First off this topic comes directly from the recent publication of Dynamic Chiropractic, basically a newspaper for chiropractors. I am summarizing it here because it is important to understand what is and isn’t working to treat chronic pain in any patient population. This post goes right along with two of our most recent on chiropractic care and pain medication use.
The Department of Veterans Affairs has been all over the news recently with issues of cooked books, delays in patients seeing doctors, insufficient personal, unwarranted bonuses, and punishment of whistle blowers. Just as terrible is that the treatment of chronic pain suffers, according to some reports the VA gives out prescription painkillers such as percocet, oxycontin, and hydrocodone to veterans like they were candy. While the VA has initiated programs to reduce their prescribing of these painkillers the VA will still treat over 650,000 veterans this year with opiates. It is my assertion that the use of opiates is partly out of pressure in the VA to get patients in and seen as soon a possible and partly due to an inability to effectively treat chronic musculoskeletal conditions. The most common procedures to treat chronic spine pain in the VA include pain medications and steroid injections, opiate pain medications have their obvious downsides and recent evidence found that epidural injections are no better than placebo to manage pain.
The “Department of Defense admits that 20 percent of disabled vets and 30 percent of hospitalizations stem from low back pain, which has become the largest disabling condition among active forces.” A 2010 study found that the top reason for medical evacuation from Iraq and Afghanistan was musculoskeletal disorders, not combat injuries. A different study found that only 13% of soldiers who left their units for back pain as their primary diagnosis returned to service. The US military and the VA system have been relying on practices to treat back pain that have a poor track record for success. Chiropractic has been woefully left out of both the VA and active duty health services for far too long, it has only been within the past 10 years that chiropractors have started to be hired to work in VA facilities and within the past 5 years or so in hospitals on military bases as civilian physicians. Chiropractic care has the largest potential to help the epidemic of chronic spine pain that is plaguing the veterans community. In 1998 an editorial published jointly by the American College of Physicians and Surgeons with The American Society of Internal Medicine in the Annals of Internal Medicine said that spinal manipulation is the “treatment of choice” for adults with low back pain. The evidence is in favor of chiropractic care for chronic spine pain and it is beyond time that policy and practices shift towards chiropractic care.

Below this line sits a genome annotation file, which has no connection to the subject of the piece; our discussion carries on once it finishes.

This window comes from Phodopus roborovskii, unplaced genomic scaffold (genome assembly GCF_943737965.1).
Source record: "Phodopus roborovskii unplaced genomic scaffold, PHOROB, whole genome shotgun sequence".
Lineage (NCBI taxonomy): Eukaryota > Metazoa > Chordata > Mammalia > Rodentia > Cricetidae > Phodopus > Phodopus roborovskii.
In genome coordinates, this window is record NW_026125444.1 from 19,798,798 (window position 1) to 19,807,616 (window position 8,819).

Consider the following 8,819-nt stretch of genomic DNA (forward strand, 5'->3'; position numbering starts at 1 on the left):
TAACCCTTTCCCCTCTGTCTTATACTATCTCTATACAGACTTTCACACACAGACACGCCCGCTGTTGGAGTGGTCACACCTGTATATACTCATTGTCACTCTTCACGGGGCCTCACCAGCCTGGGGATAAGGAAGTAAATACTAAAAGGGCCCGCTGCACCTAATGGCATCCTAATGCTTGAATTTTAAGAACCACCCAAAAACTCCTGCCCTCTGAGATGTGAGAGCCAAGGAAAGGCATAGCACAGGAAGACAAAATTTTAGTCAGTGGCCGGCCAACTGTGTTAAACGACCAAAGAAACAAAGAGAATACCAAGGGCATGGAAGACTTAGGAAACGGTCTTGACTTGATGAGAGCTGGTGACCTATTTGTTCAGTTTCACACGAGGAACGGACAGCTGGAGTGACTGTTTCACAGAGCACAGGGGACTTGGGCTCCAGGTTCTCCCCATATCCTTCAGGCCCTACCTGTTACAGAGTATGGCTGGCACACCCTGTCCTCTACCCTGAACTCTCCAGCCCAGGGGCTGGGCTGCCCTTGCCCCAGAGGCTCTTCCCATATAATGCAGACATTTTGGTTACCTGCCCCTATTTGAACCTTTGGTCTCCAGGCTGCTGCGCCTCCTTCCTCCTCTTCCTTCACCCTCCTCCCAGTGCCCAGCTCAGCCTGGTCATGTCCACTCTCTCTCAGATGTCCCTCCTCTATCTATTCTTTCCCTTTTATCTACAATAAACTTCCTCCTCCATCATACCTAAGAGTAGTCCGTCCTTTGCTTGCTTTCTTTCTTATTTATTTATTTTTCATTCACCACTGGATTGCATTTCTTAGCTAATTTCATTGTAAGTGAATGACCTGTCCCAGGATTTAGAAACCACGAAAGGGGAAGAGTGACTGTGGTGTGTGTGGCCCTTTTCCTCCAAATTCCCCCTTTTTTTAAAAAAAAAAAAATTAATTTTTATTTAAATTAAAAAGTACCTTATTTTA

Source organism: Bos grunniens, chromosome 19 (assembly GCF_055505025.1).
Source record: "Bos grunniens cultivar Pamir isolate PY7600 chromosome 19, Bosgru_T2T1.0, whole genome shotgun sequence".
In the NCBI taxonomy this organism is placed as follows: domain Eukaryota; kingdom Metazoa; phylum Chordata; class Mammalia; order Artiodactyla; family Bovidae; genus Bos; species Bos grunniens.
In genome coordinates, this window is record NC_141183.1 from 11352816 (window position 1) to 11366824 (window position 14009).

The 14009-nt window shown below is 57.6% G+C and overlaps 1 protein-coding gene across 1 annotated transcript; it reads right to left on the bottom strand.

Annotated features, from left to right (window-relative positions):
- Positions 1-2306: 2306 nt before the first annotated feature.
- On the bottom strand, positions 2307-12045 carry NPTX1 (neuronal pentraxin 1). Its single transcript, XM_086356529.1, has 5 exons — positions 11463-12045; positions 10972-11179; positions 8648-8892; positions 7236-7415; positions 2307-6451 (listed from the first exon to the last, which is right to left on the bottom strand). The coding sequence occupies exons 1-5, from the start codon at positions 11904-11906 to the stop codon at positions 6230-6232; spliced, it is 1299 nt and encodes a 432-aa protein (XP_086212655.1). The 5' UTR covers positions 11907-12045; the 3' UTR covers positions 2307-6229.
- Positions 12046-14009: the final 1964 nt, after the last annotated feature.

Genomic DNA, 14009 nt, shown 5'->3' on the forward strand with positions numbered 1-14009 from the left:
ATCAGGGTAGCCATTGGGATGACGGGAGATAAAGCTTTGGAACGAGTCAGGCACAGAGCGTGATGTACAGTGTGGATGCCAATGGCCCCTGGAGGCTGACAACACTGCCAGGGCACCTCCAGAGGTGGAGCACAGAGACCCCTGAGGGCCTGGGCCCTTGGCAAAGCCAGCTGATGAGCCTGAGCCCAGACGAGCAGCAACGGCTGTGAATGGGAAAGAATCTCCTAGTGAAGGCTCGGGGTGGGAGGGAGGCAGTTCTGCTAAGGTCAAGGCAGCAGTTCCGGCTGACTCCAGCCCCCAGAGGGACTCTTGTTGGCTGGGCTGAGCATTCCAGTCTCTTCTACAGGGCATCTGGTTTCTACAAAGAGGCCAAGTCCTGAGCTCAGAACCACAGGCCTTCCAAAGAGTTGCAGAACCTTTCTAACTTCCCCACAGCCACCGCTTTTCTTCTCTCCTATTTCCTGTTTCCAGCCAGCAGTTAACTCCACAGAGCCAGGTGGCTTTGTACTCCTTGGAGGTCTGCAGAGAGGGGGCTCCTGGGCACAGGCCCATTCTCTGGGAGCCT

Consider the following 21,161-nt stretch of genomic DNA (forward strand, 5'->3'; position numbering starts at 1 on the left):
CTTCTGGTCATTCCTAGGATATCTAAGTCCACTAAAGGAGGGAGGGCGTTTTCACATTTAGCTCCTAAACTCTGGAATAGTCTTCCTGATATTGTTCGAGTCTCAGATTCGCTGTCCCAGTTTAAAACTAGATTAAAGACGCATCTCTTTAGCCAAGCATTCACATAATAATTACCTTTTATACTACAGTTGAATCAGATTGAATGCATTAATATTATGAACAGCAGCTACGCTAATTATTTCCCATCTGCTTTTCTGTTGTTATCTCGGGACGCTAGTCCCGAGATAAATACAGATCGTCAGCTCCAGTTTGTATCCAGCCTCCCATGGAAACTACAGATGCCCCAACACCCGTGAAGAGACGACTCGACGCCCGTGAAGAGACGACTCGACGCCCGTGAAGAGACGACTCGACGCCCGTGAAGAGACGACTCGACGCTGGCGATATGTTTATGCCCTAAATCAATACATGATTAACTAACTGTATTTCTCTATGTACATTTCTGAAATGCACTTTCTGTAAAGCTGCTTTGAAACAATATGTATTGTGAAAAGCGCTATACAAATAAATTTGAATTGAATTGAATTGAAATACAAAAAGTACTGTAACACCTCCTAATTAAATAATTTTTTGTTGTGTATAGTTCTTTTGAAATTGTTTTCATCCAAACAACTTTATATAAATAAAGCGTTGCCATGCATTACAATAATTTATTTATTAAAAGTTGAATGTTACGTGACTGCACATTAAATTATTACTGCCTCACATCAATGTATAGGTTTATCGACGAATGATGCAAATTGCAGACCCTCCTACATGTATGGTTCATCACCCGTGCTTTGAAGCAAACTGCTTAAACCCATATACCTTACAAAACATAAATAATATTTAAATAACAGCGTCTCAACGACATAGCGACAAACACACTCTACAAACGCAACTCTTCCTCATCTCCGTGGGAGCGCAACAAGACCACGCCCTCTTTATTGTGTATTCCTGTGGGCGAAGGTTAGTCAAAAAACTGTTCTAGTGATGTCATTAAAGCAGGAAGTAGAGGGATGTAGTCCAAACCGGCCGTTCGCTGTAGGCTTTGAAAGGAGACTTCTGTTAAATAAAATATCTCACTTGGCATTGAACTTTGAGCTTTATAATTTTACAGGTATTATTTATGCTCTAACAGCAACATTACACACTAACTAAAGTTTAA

The VA system is hiring chiropractors, but they could do far better to hire far more. Chiropractors are a cheaper alternative to MD’s and DO’s whose primary care options include things that are less effective than chiropractic or not effective at all. If you want to do for our Veterans call your congressman and senators and ask they look into expanding chiropractic in both the VA and active duty military hospitals.